New tax rules on donations
Taxpayers and their accountants are wondering about the effect of the Tax Cut and Jobs Act signed into law Friday, but one group that is particularly interested in what lies in wait for 2018, when the new tax rules take effect, is nonprofit organizations.
The expansion of the standard deduction — which will nearly double to $24,000 for a married couple filing a joint return — will remove the need for thousands of taxpayers to itemize deductions to get the most out of tax breaks, and that might mean fewer people will use the charitable gift deduction on their tax returns.
Removal of that option could mean people will be less generous with their contributions to charities and churches. The deduction will still exist, but far fewer people, particularly in lower income brackets, are likely to use it.
Accountants are advising their clients to make any large gifts planned before the end of the year to receive the maximum tax benefits.
“That’s the biggest thing with federal tax that will hit us before the end of the year,” said Jenna Burns, a CPA partner with Perry and Associates in Marietta. “You would want to do it now versus doing it in 2018, and that’s something you’d want to talk to your accountant about.”
With the standard deduction having gone from $12,600 to $24,000 for married-filing-jointly returns — for single filers, the deduction goes from $6,350 to $12,000 — the threshold at which taxpayers get benefits from itemizing deductions will be much harder to meet next year, she said.
“Those who itemize this year might want to donate a little more to charity this year, and those who were waiting, for example, to write a check to their church in the new year might want to do it now,” she said.
David Tenney of Tenney and Associates said in addition to the higher standard deduction, many people will take advantage of the new system’s ease of preparation. Using the itemized deduction schedule included the need to keep track of mortgage interest, local and state taxes and other deductible expenses as well as charitable contributions.
“It will simplify tax preparation for many people,” Tenney said. “Those who itemized had a lot of record keeping to do, but once they get adjusted to this, it will make tax filing a lot easier in the future. These changes were aimed at a certain group of people that were just over the standard deduction level.”
“It will be interesting to see what the impact is on giving in 2018,” Tenney said. “I’ve seen a lot of people saying they expect it to go down, but I don’t necessarily think that will be the case.”
For taxpayers in the 25 percent bracket — those whose joint income is about $37,000 to $92,000 — a charitable gift of $100 could mean a $25 reduction in taxes payable.
Churches stand to be affected by the change, but at least one Marietta church leader expressed confidence that the removal of a tax deduction won’t make people less generous.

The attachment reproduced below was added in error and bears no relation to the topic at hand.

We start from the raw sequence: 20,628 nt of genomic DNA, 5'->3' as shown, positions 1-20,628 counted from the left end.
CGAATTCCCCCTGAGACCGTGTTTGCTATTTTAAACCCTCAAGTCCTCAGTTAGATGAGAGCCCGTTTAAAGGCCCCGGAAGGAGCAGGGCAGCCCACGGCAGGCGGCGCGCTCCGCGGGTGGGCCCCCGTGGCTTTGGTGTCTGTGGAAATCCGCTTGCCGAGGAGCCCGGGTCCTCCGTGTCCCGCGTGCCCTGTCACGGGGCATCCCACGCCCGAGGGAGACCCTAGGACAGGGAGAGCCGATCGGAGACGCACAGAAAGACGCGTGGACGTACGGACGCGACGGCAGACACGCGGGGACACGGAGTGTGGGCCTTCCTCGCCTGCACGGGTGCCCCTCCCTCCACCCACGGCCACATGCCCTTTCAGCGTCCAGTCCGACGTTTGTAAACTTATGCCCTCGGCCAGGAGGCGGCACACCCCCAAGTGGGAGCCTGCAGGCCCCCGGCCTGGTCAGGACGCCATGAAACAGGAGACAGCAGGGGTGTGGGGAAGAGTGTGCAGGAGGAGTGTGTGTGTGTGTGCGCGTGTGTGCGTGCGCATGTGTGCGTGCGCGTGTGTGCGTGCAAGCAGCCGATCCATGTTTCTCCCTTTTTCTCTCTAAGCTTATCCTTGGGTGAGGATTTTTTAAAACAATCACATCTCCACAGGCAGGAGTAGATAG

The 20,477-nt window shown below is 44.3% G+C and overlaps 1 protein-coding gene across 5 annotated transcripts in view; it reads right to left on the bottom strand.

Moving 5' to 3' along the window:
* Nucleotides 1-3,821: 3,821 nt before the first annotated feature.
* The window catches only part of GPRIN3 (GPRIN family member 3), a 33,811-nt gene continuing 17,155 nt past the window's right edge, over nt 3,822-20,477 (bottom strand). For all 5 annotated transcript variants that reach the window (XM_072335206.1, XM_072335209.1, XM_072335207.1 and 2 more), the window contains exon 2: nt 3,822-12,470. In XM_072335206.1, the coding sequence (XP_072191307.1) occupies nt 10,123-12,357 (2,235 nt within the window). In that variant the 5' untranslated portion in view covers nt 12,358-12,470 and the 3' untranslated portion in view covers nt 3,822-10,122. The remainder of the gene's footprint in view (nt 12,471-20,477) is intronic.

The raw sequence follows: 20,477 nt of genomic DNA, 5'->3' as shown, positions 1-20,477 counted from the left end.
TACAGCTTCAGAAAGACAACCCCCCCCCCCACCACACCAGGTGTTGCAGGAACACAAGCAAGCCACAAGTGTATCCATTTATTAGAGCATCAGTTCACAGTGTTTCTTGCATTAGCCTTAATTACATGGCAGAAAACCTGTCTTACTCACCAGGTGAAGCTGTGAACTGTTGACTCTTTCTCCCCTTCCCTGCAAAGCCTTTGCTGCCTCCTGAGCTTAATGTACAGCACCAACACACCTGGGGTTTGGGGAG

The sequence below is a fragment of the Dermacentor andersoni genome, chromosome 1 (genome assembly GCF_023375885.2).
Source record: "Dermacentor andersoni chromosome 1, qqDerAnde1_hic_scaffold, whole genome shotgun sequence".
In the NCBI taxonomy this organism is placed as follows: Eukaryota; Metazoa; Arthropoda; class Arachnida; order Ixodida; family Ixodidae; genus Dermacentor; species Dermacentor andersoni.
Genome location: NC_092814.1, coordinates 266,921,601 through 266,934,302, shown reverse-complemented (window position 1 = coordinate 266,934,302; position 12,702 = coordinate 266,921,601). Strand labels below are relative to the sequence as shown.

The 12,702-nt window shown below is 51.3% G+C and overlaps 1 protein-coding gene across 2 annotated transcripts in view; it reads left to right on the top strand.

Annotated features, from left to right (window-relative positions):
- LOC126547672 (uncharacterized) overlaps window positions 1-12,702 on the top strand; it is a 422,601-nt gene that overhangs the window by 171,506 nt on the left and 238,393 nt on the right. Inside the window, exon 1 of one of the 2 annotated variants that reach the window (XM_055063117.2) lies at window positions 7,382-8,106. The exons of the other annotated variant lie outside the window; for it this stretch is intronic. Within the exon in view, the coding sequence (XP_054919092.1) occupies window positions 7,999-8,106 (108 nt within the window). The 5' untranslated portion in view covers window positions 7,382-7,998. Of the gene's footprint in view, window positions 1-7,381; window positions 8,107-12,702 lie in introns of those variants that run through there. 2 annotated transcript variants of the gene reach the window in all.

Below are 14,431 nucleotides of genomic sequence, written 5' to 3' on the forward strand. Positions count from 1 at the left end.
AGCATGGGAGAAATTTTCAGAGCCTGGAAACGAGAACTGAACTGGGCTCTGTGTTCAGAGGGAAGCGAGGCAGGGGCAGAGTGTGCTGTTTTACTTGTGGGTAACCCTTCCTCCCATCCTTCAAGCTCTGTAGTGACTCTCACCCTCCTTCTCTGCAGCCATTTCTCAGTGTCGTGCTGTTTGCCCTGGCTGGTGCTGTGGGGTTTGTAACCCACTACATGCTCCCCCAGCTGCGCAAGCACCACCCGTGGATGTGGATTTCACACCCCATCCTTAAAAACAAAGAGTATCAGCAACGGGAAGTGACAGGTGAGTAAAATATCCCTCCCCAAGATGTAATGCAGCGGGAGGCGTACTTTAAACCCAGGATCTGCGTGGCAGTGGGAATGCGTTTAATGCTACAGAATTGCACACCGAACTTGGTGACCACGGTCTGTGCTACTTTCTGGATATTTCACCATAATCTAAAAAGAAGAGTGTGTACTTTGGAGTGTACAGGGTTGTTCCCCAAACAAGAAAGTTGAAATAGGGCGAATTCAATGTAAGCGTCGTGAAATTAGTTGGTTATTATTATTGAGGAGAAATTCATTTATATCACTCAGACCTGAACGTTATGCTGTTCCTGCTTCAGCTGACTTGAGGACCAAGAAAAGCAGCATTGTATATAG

Rev. Linda Steelman of First Congregational United Church of Christ said the tax break isn’t the primary reason for giving.
“People give, especially to something like a benevolent cause, because they want to support its purpose, not necessarily to get the tax deduction,” she said. “I really believe people give because they want to.”
Steelman said the church provides space for those who serve Franciscan Meals and for a community food pantry.
“People will continue to get those meals, people are going to eat next year, people will continue to contribute,” she said. “We have a very generous community, and it has delighted me since I moved here 20 years ago. It’s nice to be a part of it.
“People have handed me money, or slipped it under the door, and said, ‘You’ll know what to do with this.’ We’ve had people who need things done, especially the elderly, and those things get done, whether it’s work around the house, or clothing they need. We have a pet benevolence fund for people whose pets have died, they make a gift in the pet’s memory. I don’t think that kind of thing is going to stop, unless I’ve read Marietta very wrong.”
In 2015, tax filers in ZIP code 45750 declared charitable contributions of $8,073,000 on their tax returns, according to IRS data. Of those, $1,592,000 were declared by tax filers with less than $75,000 in Adjusted Gross Income. The contributions, which represent only the fraction declared on tax returns, amounted to $296 for every man, woman and child in the ZIP code.
At a glance
Taxes and charity in ZIP code 45750
¯ Population: 27,252.
¯ Number of federal tax returns filed, 2015: 12,240.
¯ Adjusted Gross Income, all filers: $666,598,000.
¯ Contributions total of itemized returns: $8,073,000.
¯ Returns filed with AGI less than $75,000: 10,600.
¯ Itemized contributions for filers with AGI under $75,000: $1,592,000.
Sources: IRS, Census Bureau.